Shall Rome, &c. Speak, strike, redress!
Brutus, thou sleep'st: awake!'
Such instigations have been often dropp'd
Where I have took them up.
'Shall Rome, &c.' Thus must I piece it out:
Shall Rome stand under one man's awe? What, Rome?
My ancestors did from the streets of Rome
The Tarquin drive, when he was call'd a king.
'Speak, strike, redress!' Am I entreated
To speak and strike? O Rome, I make thee promise:
If the redress will follow, thou receivest
Thy full petition at the hand of Brutus!
  [Re-enter LUCIUS]
LUCIUS Sir, March is wasted fourteen days.
  [Knocking within]
BRUTUS 'Tis good. Go to the gate; somebody knocks.
  [Exit LUCIUS]
  Since Cassius first did whet me against Caesar,
I have not slept.
Between the acting of a dreadful thing
And the first motion, all the interim is
Like a phantasma, or a hideous dream:
The Genius and the mortal instruments
Are then in council; and the state of man,
Like to a little kingdom, suffers then
The nature of an insurrection.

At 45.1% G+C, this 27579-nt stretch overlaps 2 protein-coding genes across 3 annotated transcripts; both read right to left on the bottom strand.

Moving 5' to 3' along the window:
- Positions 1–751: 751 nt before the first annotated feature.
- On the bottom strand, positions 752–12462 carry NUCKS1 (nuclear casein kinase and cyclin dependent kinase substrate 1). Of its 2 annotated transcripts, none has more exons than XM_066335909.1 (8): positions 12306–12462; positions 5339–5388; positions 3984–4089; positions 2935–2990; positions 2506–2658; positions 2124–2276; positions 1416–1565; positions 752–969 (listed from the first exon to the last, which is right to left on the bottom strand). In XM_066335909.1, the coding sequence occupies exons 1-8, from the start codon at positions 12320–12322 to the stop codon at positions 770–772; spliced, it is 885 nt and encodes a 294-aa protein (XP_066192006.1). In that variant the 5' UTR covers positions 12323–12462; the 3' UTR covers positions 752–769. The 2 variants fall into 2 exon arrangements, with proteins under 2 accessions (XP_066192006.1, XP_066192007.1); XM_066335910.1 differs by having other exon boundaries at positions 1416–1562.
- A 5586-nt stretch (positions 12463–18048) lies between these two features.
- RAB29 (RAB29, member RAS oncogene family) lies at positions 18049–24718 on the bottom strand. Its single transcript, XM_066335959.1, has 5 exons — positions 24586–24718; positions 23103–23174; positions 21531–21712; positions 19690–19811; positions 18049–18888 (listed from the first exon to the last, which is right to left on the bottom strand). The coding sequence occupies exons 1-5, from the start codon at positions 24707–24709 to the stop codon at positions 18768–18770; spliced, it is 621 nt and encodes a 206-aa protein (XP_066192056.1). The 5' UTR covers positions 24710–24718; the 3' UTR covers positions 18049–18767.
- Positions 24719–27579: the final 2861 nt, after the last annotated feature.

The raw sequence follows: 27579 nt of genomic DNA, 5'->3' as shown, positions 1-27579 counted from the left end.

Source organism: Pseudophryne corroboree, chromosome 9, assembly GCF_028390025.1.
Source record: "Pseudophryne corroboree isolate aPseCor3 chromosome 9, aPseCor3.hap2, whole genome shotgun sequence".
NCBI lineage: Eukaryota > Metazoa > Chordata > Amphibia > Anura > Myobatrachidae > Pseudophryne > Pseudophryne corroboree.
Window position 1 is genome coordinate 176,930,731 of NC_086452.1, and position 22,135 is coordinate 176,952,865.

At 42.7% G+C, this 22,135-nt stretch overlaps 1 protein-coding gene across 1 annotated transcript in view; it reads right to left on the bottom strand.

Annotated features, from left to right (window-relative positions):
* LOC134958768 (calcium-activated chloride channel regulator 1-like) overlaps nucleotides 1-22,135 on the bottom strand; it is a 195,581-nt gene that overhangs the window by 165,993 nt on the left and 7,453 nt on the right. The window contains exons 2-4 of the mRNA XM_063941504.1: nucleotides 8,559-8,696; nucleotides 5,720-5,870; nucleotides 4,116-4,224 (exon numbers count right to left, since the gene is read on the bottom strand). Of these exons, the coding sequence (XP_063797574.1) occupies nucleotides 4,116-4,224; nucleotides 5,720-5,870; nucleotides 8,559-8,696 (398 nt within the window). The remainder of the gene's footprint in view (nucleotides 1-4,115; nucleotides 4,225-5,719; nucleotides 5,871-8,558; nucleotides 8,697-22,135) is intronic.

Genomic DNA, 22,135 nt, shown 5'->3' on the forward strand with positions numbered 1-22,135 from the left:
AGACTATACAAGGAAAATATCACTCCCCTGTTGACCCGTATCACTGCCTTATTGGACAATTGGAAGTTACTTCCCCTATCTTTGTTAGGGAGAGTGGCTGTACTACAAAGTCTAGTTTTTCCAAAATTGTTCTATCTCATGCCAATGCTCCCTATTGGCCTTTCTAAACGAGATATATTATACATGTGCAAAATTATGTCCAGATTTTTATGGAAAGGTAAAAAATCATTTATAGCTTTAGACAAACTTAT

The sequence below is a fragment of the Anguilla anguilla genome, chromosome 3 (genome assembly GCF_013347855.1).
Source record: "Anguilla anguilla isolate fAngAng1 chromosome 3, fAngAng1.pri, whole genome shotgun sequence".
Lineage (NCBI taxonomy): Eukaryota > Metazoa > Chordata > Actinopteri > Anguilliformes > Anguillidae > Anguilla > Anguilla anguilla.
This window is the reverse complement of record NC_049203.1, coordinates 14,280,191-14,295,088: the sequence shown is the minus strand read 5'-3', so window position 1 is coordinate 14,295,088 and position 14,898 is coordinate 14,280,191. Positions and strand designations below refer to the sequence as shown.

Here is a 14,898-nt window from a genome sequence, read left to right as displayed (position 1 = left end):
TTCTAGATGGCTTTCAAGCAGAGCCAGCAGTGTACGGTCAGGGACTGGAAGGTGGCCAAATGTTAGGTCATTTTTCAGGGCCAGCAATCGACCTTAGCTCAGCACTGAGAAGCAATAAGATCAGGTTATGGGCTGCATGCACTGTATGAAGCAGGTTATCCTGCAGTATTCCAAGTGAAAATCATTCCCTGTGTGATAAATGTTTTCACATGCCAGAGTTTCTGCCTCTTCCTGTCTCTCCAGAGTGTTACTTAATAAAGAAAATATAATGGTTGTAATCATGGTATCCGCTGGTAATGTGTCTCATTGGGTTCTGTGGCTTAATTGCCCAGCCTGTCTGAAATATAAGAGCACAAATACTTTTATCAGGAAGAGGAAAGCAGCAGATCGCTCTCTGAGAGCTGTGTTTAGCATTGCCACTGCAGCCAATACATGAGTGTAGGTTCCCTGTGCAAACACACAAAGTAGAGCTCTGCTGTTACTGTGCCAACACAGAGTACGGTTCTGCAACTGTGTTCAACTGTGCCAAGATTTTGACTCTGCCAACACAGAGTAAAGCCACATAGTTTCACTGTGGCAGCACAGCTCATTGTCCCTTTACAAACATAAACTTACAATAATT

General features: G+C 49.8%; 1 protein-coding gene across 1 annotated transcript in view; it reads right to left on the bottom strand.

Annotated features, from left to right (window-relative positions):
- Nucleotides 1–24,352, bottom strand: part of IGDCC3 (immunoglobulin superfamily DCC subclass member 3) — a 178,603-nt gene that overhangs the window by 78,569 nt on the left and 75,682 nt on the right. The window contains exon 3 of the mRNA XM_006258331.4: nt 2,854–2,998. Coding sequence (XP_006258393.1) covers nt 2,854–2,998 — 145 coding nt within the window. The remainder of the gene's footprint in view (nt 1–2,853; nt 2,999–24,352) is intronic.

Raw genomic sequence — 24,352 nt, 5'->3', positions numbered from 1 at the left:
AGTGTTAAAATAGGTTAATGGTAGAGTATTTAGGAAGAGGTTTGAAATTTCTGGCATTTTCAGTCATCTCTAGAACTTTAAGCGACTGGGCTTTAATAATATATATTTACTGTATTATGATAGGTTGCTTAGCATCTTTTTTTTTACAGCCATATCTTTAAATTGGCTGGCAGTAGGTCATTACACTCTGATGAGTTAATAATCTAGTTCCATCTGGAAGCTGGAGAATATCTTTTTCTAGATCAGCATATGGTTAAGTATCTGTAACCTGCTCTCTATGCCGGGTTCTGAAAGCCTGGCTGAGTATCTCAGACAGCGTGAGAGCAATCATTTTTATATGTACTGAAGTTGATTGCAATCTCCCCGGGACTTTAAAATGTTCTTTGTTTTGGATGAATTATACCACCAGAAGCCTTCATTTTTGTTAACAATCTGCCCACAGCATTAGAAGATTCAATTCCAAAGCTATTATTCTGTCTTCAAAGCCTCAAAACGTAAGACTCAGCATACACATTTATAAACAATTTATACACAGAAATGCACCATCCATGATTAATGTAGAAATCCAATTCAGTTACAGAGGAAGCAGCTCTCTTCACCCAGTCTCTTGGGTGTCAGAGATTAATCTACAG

[Re-enter LUCIUS]
LUCIUS Sir, 'tis your brother Cassius at the door,
Who doth desire to see you.
BRUTUS Is he alone?
LUCIUS No, sir, there are moe with him.
BRUTUS Do you know them?
LUCIUS No, sir; their hats are pluck'd about their ears,
And half their faces buried in their cloaks,
That by no means I may discover them
By any mark of favour.
BRUTUS Let 'em enter.
  [Exit LUCIUS]
  They are the faction. O conspiracy,
Shamest thou to show thy dangerous brow by night,
When evils are most free? O, then by day
Where wilt thou find a cavern dark enough
To mask thy monstrous visage? Seek none, conspiracy;
Hide it in smiles and affability:
For if thou path, thy native semblance on,
Not Erebus itself were dim enough
To hide thee from prevention.
  [Enter the conspirators, CASSIUS, CASCA, DECIUS
BRUTUS, CINNA, METELLUS CIMBER, and TREBONIUS]
CASSIUS I think we are too bold upon your rest:
Good morrow, Brutus; do we trouble you?
BRUTUS I have been up this hour, awake all night.
Know I these men that come along with you?
CASSIUS Yes, every man of them, and no man here
But honours you; and every one doth wish
You had but that opinion of yourself